Found a couple Rich...........Took me a while to find them.

    SE201320316_zpsvdfrhaoi.jpg

    SE201320247_zpsteaoqnhz.jpg
    Still enjoying the trip of a lifetime and making the best of what I have.....
  • orchidmanorchidman Senior Member A true 'Southerner'. NZPosts: 8,401 Senior Member
    cpj wrote: »
    I used some foam and purple duct tape on it when we were sighting it in. Seriously. A fine custom rifle, and I duct taped it. There's pics somewhere...

    Yep...............A fine example of a gunsmiths custom rifle and you had to go full **** redneck on it............
    Still enjoying the trip of a lifetime and making the best of what I have.....
  • MileHighShooterMileHighShooter Senior Member Denver, COPosts: 4,996 Senior Member
    Oh that is lovely
  • snake284snake284 Senior Member Posts: 22,429 Senior Member
    orchidman wrote: »
    Yep...............A fine example of a gunsmiths custom rifle and you had to go full **** redneck on it............

    Feed him his Wheaties, give him his books and send him to school, and what does he do but eat the covers off of em!!!

    Whatcha gonna do with that?
    Daddy, what's an enabler?
    Son that's somebody with nothing to do with his time but keep me in trouble with mom.
  • earlyearly Senior Member Thornton COPosts: 4,950 Senior Member
    orchidman wrote: »
    Found a couple Rich...........Took me a while to find them.

    SE201320316_zpsvdfrhaoi.jpg

    SE201320247_zpsteaoqnhz.jpg

    Needs a pad between the rifle and his shoulder. Won't help the cheek smack if there is one, but sure would help at the bench.
    My thoughts are generally clear. My typing, not so much.
  • woodsrunnerwoodsrunner Senior Member Posts: 2,725 Senior Member
    Yes, I'll bring it back up with the ammo that Teach et al loaded for it, and you're welcome to play around with it as much as you want! It's a GI Bring Back by a GI named "Merchant" from Boston, Mass., but I don't have papers to prove it. It came to me from my close friend David Dodds (Jerry knew him) who died from complications of Agent Orange several years ago. Dave got it from Merchant's son, whom Dave was good friends with.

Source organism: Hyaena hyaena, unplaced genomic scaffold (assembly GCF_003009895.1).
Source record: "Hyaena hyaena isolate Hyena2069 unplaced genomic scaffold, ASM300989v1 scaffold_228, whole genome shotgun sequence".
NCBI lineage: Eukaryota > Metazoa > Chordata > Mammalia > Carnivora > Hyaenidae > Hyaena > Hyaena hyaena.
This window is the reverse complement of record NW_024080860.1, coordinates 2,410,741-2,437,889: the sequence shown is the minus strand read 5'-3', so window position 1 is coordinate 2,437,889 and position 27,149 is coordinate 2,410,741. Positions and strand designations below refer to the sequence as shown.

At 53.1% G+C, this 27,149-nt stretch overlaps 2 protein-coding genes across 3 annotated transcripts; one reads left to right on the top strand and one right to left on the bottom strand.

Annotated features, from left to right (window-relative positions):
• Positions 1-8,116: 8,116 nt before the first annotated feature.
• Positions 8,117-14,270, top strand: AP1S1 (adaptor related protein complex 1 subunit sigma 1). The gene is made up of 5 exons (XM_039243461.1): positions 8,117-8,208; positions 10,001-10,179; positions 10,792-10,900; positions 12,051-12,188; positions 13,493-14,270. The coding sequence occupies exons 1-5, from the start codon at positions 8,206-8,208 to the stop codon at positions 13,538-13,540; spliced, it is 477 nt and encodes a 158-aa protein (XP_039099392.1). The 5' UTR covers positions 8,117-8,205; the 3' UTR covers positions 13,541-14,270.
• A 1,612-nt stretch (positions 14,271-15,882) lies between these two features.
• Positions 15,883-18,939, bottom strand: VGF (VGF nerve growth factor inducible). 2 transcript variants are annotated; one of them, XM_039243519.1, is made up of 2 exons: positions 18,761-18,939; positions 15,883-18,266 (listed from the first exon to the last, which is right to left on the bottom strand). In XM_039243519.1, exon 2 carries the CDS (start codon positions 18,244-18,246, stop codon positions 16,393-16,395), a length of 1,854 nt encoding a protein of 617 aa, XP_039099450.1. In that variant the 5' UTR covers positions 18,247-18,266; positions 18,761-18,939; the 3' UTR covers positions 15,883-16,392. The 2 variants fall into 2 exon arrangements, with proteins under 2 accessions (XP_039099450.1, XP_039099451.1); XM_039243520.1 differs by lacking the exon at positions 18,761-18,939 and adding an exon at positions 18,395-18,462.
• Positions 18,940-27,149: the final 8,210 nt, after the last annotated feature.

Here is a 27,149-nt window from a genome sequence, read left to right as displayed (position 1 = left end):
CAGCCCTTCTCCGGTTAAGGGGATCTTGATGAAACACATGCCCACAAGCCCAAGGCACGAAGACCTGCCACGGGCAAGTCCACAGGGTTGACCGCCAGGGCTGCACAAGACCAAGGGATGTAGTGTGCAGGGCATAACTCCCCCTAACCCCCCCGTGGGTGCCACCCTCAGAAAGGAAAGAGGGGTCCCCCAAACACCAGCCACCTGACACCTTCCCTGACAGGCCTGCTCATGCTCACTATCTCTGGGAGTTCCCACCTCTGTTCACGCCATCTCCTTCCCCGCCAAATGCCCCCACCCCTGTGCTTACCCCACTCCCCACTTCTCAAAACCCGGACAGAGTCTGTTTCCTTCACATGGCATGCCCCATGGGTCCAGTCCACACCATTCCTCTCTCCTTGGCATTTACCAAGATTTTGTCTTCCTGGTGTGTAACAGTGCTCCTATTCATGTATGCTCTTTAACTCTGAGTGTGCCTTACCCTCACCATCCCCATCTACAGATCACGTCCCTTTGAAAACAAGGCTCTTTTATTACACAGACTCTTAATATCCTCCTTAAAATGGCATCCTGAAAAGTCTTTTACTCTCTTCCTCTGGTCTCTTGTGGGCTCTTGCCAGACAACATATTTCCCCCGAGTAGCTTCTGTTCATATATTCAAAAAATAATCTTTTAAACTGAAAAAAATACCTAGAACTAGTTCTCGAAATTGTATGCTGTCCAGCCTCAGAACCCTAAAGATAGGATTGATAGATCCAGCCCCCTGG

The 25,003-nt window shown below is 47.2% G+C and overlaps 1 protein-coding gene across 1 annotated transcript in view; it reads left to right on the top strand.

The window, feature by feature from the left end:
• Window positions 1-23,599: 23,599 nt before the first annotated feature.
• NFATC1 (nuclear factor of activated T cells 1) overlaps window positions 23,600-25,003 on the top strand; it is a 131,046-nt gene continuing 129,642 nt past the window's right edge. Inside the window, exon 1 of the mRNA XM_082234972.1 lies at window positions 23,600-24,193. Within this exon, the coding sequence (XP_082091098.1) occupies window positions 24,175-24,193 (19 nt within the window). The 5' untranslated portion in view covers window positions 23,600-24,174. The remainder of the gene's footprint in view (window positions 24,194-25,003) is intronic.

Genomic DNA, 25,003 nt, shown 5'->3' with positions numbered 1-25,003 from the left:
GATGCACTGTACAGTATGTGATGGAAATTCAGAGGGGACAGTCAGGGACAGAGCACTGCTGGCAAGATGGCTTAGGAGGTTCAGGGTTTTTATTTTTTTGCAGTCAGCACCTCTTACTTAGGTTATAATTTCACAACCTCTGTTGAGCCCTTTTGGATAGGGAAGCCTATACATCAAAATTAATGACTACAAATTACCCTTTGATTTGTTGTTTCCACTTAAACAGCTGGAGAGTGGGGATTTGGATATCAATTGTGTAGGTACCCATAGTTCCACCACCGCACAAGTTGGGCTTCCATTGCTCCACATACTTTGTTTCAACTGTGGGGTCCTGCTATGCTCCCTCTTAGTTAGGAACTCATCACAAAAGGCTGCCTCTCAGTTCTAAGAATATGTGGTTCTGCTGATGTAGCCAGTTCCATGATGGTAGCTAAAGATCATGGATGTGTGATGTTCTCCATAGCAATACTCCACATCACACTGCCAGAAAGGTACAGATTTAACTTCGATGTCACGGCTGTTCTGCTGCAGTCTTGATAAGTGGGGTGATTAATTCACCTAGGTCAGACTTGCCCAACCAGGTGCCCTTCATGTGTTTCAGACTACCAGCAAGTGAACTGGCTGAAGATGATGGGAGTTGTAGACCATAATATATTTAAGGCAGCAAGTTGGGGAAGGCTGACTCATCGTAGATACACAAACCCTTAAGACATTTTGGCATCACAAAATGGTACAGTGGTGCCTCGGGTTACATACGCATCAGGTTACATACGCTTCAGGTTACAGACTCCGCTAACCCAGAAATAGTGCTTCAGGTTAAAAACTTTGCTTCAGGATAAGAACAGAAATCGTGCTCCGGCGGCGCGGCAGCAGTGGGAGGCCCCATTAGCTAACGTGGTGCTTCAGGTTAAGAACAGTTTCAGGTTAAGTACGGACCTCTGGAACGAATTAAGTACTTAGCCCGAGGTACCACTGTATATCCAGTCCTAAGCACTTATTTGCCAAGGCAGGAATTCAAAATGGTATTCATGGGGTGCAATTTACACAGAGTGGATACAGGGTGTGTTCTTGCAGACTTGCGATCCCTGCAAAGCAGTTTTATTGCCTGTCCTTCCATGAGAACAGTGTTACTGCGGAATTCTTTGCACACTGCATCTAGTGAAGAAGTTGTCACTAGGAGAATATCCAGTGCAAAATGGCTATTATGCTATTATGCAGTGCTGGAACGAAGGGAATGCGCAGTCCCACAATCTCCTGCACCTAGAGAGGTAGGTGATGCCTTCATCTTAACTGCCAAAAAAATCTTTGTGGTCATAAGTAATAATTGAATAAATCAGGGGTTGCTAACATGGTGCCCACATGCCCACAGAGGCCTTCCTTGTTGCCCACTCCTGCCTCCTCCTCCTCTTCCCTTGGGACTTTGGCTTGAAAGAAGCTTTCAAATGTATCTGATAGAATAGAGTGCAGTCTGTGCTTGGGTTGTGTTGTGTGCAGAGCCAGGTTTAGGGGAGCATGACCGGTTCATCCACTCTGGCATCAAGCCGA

I also have another GI Bring Back, a little 16ga double hammergun made by J.P.Sauer und Sohn, and David fell totally in love with this little piece. I gave it to Dave to keep and use for almost 3 years...he loved it so much! He and I agreed that the two pieces belonged together, and we had an agreement that whoever died first would will what we had with these two pieces to the other to keep them together. Sadly, Agent Orange killed David in less than 3 months from on-set of the first AO caused cancer symptoms. I helped Dave inventory and put a price what he had in his flintlock armory, and he gave me the Mannlicher Mauser along with a couple other pieces about a week before he died.

    I'll bring the little Sauer SXS up also. Jerry has some photos of this one too. I could find out absolutely nothing about the Sauer SXS based on the serial number, so I contacted a German Naval Officer that I had done a special project with back about 1988, and turned it over to him to help me get info. He lives less than 40 miles from the Sauer facilities in Eichenfjord, Germany, so he took the photos that I had sent to him over to the Company who called their old retired historian (he was in his 90's at the time) who looked over the photos. Here is what he conveyed to me, and I have this in my files:

    The SXS is one of 25 made by Sauer in 1893-95. It was patented in 1886, and is one of the first Sauers to have the special Kruppstahl barrel material that ended up being the "Nickel Steel" used by Winchester (also Springfield '03s). These 25 were retained by Sauer to be given away as gifts for political/business favors, and 18 had been given away by January 1945 when the Sauer Factory was overrun by elements of Patton's Third Army Corps of Engineers. (The Historian talks like he was there at the time, but I don't know for sure). Anyhow, the COE Colonel in command had all military weapons seized, but threw the civilian side of the Armory open and told the GI's to take a souvenier if they wanted one. According to the Historian there were 7 (he thought) of the special SXS's in the civilian side, and this is where my little piece came from! It was brought home by a local GI, but I have no idea who he was. (Sauer's records back to about 1757 were all burned to prevent falling into Soviet hands, and that's why my serial number search was fruitless).

    Now we all know that Hermann Goering had a couple thousand arms in his personal collection, and that this collection fell under control of U.S. Army Troops at Wars' End. Today there are 3-4 million GI Bring Backs floating around the USA that came "directly from Goering's personal armory" :wink:! I don't have one, but I've got something even better! The dainty, "girlish" little 16ga SXS I have was EDDA GOERING'S personal little piece, given to her by Sauer! Edda and I are only 20 days apart in age, but we've not had contact in some years now. Edda moved down to South Africa about the time I retired out of active work with the Navy :tooth: Give me 2-3 drinks of good Jack Daniel's, and I can tell you all about this!